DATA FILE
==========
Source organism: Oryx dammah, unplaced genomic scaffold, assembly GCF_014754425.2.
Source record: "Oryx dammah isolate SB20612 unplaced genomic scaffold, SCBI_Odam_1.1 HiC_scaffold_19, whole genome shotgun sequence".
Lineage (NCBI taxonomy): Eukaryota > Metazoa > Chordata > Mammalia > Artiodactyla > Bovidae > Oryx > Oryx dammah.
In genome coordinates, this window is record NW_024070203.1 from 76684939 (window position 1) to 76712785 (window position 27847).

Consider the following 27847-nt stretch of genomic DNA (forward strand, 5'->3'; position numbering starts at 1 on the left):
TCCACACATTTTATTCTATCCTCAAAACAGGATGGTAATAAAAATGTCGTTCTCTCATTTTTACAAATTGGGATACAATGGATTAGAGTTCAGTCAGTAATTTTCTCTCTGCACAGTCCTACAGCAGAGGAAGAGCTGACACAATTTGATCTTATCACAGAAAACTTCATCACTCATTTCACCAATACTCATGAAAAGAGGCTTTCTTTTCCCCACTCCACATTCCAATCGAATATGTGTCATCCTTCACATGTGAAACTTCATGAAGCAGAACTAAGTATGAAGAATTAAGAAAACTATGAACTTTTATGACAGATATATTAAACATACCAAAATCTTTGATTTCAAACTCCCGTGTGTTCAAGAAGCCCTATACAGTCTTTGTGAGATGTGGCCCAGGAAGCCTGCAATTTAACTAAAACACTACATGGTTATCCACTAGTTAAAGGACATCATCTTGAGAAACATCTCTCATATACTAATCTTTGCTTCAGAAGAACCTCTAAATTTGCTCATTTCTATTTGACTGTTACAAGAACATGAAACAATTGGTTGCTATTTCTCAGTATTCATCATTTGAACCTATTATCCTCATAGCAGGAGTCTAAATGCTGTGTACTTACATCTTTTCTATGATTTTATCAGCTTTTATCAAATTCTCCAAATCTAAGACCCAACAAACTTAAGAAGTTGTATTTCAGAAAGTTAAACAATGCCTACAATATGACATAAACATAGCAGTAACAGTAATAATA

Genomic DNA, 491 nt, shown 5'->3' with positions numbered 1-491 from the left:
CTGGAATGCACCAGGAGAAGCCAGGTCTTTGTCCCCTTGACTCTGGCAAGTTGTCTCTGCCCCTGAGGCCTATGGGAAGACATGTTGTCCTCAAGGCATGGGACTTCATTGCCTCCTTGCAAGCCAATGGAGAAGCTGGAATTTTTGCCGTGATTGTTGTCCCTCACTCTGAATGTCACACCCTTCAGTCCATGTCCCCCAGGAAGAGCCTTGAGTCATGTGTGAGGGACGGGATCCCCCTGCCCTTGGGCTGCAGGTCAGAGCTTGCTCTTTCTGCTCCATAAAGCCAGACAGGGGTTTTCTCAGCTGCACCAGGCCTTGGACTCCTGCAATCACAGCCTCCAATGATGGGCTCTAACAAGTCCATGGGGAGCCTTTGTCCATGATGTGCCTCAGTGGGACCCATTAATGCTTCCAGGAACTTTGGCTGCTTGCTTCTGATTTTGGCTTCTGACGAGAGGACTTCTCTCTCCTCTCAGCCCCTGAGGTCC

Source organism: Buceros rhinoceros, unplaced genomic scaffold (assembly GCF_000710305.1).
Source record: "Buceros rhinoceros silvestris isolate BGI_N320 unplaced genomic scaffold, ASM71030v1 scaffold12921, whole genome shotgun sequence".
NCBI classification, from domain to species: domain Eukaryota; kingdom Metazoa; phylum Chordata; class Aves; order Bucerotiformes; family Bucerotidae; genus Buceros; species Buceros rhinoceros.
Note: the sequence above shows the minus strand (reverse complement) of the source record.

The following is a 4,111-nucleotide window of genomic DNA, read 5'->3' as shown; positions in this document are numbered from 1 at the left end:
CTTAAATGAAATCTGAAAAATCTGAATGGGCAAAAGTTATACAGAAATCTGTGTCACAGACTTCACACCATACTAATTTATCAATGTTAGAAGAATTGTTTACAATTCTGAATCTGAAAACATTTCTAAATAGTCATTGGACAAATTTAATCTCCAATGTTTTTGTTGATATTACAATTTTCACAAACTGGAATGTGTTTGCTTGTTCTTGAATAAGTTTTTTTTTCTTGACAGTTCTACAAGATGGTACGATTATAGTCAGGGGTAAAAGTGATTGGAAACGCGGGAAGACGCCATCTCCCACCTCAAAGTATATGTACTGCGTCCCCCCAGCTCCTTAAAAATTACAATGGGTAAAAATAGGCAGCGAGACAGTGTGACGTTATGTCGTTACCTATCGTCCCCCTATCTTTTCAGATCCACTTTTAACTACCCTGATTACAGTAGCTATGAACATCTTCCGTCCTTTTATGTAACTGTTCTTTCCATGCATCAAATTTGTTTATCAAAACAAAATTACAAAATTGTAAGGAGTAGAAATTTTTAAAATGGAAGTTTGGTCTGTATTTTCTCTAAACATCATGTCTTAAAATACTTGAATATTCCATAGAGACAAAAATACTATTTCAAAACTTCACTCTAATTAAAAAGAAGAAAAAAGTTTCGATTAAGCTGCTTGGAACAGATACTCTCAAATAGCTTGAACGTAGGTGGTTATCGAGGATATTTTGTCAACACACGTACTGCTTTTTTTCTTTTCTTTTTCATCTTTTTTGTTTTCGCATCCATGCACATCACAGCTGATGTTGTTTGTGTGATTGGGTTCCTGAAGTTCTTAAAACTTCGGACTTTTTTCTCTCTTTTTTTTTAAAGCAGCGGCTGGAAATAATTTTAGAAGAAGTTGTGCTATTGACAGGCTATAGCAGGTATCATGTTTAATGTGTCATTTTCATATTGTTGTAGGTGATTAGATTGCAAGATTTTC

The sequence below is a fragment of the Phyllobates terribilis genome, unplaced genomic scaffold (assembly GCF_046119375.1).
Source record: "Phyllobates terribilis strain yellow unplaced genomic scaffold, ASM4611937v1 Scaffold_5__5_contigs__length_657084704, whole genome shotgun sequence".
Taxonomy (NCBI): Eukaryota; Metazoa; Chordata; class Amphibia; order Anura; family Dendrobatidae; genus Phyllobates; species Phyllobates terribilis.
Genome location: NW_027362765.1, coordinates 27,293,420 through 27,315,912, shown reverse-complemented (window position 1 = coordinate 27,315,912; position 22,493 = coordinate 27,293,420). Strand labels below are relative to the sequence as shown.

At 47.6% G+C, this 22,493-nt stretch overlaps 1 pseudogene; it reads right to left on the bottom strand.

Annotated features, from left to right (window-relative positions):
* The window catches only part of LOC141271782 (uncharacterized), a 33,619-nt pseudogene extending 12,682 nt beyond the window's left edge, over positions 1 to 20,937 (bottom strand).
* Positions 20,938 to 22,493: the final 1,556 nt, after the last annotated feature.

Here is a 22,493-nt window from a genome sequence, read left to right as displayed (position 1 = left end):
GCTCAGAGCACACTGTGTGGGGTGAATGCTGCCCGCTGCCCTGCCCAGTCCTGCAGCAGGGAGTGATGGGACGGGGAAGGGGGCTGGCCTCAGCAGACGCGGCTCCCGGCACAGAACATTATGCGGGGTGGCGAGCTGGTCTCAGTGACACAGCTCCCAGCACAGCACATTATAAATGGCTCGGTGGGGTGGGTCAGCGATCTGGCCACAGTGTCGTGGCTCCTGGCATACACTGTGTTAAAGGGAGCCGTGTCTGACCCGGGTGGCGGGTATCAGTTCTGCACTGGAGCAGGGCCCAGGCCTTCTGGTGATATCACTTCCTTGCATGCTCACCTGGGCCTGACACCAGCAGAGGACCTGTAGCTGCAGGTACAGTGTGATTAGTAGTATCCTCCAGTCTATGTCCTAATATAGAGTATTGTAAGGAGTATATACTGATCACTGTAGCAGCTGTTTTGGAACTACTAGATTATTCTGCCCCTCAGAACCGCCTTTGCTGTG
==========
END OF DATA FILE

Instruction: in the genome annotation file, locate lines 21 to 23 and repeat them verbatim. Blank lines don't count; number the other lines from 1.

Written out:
* The window catches only part of LOC141271782 (uncharacterized), a 33,619-nt pseudogene extending 12,682 nt beyond the window's left edge, over positions 1 to 20,937 (bottom strand).
* Positions 20,938 to 22,493: the final 1,556 nt, after the last annotated feature.

Here is a 22,493-nt window from a genome sequence, read left to right as displayed (position 1 = left end):